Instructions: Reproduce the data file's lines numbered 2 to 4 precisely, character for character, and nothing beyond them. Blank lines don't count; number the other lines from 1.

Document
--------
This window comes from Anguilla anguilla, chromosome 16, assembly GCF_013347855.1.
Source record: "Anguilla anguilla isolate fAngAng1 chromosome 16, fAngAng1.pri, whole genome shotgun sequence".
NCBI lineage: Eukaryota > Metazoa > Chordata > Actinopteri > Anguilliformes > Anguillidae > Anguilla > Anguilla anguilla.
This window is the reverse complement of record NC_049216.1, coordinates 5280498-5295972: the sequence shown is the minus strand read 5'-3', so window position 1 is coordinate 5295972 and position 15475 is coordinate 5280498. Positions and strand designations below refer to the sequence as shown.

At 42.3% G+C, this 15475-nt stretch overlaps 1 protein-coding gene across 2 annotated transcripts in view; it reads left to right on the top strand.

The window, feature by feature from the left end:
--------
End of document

Source record: "Anguilla anguilla isolate fAngAng1 chromosome 16, fAngAng1.pri, whole genome shotgun sequence".
NCBI lineage: Eukaryota > Metazoa > Chordata > Actinopteri > Anguilliformes > Anguillidae > Anguilla > Anguilla anguilla.
This window is the reverse complement of record NC_049216.1, coordinates 5280498-5295972: the sequence shown is the minus strand read 5'-3', so window position 1 is coordinate 5295972 and position 15475 is coordinate 5280498. Positions and strand designations below refer to the sequence as shown.